Internal Energy vs Enthalpy

I struggle to see the difference between internal energy and enthalpy, or at least the need for differentiation between the two. I understand that enthalpy, supposedly unlike internal energy, accounts for the expansion work required for the system to exist, but it seems that that would only be necessarily stated if one had failed to account for the negative contribution to work in the first place.

Could enthalpy, as $$H = U + pV$$ and thus, $$H = q + w + pV$$ not be written as equally validly as, $$H = q + w_1 + w_2$$ i.e. $$H = U \ ?$$

It would seem that this definition of enthalpy implies that internal energy accounts only for work done to the system, disregarding work done by it.

• In general, $H \neq U$ (most definitely). I don't quite follow your train of thought, could you please elaborate. Sep 26 '16 at 9:51
• You have really bad misconceptions... Firstly $U \neq q + w$.. heat and work are ways of changing the internal energy, viz. $\Delta U = q + w$.. they are not the "two components of internal energy". Secondly, $w \neq pV$, but rather $w = -p\Delta V$... And lastly, just get this definition of enthalpy out of your head. It doesn't help at all to try and assign a meaning to the total enthalpy of a system. Sep 26 '16 at 10:11
• Please, go and look up a textbook, or ask a teacher. I recommend Levine's Physical Chemistry. The point of using enthalpy, is because enthalpy changes are equal to heat supplied at constant pressure. Therefore the change in enthalpy of a system is something that one can directly measure, e.g. using calorimetry: $q = mc\Delta T$. On the other hand, internal energy changes are equal to heat supplied at constant volume. The issue: most chemical rxns that we do are carried out at constant P, not V. Hence, $\Delta H$ more useful than $\Delta U$, not $H$ more useful than $U$! Sep 26 '16 at 10:30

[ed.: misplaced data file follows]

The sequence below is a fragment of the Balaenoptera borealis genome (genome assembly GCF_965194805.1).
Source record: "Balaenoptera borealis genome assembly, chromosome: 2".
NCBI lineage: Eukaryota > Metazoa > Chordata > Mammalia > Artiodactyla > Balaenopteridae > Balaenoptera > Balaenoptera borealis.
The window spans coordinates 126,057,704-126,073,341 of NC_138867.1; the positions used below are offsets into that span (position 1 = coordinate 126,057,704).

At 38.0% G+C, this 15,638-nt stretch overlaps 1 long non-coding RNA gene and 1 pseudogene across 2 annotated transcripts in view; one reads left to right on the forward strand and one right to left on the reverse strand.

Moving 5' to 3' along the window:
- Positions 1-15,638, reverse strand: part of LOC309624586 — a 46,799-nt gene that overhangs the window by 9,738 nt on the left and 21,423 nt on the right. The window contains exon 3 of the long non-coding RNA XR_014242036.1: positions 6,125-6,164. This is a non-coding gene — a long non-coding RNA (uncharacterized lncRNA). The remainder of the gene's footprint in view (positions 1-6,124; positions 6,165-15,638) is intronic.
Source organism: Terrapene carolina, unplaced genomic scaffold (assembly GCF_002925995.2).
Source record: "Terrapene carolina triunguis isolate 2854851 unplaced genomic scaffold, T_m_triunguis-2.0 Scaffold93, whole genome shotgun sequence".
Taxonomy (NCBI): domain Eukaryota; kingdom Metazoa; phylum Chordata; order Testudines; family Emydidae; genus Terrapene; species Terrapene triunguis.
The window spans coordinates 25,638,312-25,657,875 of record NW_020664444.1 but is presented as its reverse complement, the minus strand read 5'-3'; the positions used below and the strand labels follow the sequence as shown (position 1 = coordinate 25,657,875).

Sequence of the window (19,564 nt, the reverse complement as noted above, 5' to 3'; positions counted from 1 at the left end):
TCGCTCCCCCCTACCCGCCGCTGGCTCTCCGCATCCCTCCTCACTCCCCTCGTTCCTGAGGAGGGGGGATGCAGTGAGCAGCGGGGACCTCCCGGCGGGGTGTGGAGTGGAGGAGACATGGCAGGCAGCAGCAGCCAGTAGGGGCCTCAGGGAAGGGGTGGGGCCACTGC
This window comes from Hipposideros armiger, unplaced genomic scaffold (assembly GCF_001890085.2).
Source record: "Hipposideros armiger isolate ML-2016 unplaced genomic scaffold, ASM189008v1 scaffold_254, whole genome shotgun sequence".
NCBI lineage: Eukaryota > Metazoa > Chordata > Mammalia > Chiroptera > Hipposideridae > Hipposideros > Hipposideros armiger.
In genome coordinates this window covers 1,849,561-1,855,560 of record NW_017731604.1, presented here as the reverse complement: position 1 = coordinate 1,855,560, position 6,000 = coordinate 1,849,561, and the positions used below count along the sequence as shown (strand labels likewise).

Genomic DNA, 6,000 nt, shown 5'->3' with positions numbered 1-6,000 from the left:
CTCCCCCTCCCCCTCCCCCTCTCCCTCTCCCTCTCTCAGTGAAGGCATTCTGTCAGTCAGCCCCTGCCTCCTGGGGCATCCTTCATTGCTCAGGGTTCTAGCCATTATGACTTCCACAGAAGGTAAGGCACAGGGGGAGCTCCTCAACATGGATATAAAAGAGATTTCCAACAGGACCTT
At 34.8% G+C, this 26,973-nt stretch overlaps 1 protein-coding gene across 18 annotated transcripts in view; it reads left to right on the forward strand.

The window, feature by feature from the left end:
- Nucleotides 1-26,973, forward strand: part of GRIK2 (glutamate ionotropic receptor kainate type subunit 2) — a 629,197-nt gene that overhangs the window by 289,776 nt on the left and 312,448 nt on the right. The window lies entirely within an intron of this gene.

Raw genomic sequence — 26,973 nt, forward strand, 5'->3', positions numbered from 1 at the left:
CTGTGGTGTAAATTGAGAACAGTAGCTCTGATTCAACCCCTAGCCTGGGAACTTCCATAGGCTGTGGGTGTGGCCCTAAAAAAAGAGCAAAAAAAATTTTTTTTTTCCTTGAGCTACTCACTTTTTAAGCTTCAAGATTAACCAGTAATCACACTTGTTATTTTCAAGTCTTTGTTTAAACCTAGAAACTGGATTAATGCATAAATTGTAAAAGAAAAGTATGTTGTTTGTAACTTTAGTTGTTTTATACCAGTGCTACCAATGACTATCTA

• 1) That equation only holds at const-p. Not that it matters, I just wanted to get that out of the way. 2) So, you have $\Delta U = q + w = q - p\Delta V$ (definition of p-V work) which means $\Delta H = q - p\Delta V + p\Delta V = q$ That term $+p\Delta V$ is not a further component of work, in fact it cancels out the work term arising from $\Delta U$. As for the reasoning for why $H$ is defined in that way, it is not because of some magical significance of the total enthalpy (...) Sep 26 '16 at 10:41
• (...) but rather because defining it that way gives it certain special properties, of which the most important is $\Delta H = q_p$. Levine puts it this way. i.stack.imgur.com/BIXjn.png Sep 26 '16 at 10:42

Trying to figure out a good intuitive physical interpretation of enthalpy has caused thermodynamics student over the last couple of centuries to waste huge amount of their valuable time (in my judgment). The really fundamental physical quantity is internal energy U, not enthalpy, and its physical interpretation is simple and straightforward. I regard enthalpy as just a convenient function to work with in solving many types of physical problems. If the function enthalpy had never been invented, we would still be able to solve these problems, but the results would not be as concise.